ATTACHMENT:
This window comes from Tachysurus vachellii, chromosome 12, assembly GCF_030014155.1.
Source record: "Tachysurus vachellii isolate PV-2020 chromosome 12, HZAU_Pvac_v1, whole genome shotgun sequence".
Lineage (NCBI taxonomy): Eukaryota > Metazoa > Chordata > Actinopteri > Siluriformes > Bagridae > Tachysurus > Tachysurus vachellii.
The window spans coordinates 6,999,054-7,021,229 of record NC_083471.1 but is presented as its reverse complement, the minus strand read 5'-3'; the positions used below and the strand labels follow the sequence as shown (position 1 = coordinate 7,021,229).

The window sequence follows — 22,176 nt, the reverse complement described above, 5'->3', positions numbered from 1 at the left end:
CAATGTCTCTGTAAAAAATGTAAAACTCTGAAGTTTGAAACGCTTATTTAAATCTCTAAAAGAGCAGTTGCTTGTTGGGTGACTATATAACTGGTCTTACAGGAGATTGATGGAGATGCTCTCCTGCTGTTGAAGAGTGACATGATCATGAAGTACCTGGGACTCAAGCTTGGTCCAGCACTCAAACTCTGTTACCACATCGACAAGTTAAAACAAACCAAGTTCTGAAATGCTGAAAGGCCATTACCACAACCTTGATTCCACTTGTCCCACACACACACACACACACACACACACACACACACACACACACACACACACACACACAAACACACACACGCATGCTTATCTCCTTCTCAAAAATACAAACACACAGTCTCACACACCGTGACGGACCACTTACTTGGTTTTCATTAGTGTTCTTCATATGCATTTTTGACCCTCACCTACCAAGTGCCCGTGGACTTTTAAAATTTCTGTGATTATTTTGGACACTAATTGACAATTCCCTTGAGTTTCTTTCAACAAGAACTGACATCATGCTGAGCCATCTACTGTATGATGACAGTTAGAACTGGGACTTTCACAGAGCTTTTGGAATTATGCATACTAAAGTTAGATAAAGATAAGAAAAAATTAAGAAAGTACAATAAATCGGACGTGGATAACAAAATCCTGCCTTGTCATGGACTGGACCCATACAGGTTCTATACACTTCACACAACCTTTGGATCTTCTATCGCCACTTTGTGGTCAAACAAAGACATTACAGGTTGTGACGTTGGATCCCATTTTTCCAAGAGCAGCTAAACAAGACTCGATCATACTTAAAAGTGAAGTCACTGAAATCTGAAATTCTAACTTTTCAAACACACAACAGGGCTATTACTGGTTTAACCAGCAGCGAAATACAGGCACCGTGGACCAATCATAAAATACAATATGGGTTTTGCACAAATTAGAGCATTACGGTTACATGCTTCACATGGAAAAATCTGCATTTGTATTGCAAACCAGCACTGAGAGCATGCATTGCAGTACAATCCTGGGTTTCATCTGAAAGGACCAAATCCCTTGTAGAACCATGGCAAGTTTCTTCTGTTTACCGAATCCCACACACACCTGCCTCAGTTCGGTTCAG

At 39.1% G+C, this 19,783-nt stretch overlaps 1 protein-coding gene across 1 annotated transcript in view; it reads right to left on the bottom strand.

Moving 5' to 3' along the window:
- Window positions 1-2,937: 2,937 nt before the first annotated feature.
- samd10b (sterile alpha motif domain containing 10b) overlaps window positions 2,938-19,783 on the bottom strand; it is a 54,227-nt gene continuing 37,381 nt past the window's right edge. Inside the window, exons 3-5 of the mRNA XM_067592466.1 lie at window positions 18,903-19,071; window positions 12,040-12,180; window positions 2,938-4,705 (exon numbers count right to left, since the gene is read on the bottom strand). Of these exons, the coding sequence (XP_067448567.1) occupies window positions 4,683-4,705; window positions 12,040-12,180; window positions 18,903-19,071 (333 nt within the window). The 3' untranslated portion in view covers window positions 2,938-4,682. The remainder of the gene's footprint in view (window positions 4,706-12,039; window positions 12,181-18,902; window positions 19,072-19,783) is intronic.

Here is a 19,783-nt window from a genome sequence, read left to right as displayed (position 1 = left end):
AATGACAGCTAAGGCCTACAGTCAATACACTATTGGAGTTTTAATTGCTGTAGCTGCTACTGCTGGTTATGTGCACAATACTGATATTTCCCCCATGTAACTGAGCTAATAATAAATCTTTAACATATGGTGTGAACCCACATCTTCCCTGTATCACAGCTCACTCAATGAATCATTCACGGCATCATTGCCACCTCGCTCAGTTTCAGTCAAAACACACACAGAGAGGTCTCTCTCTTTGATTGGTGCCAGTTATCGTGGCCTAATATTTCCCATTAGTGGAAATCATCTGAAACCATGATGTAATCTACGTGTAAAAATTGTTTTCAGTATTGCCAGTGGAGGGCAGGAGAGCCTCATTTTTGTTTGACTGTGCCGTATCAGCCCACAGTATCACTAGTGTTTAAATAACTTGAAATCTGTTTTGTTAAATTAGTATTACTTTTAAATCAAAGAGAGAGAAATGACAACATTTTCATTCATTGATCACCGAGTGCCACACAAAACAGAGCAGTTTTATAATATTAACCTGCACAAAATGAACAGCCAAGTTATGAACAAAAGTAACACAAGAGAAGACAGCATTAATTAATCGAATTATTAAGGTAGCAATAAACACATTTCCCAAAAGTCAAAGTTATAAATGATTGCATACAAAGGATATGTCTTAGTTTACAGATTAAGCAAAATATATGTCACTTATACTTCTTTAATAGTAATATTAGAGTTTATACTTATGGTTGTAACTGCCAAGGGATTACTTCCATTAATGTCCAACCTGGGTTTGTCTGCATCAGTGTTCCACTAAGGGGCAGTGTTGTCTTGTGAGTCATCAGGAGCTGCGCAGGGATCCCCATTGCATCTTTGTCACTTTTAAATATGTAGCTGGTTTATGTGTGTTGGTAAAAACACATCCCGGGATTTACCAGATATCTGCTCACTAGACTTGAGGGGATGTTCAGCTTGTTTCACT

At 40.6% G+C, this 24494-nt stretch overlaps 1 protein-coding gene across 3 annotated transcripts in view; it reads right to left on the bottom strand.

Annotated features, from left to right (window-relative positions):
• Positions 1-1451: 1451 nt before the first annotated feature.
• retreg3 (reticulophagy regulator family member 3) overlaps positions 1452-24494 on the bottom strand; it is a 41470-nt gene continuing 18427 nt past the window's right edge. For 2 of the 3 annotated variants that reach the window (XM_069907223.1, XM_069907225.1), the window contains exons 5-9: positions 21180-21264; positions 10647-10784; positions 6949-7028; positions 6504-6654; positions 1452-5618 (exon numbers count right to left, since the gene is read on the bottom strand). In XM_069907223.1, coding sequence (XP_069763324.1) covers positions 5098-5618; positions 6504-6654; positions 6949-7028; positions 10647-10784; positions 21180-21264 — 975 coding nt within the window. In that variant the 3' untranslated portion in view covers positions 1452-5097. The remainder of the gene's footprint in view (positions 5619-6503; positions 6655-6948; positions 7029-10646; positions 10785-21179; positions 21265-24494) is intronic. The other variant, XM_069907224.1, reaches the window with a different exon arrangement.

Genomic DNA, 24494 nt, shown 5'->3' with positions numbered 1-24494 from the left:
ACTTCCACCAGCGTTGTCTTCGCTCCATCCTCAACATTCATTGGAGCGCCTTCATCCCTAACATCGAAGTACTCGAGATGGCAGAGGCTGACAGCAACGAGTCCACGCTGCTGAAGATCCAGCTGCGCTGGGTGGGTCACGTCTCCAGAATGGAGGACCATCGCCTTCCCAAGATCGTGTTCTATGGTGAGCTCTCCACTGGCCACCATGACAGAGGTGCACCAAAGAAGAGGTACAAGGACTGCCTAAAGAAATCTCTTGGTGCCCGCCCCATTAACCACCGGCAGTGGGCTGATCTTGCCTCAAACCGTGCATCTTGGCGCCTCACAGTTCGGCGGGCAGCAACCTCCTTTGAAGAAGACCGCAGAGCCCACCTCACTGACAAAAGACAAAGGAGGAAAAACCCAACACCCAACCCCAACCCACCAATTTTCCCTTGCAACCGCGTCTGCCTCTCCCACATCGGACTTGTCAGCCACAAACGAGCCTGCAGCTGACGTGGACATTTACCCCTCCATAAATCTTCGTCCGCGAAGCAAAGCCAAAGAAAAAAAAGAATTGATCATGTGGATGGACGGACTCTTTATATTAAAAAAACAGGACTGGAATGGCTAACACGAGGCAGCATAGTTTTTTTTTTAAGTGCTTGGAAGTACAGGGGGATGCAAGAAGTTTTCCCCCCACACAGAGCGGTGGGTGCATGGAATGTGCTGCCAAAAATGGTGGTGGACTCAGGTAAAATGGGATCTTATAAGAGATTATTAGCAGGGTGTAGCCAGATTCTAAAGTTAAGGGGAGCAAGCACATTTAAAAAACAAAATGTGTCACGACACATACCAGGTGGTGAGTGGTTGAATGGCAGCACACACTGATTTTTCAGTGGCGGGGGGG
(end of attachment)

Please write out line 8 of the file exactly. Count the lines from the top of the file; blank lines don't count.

Moving 5' to 3' along the window: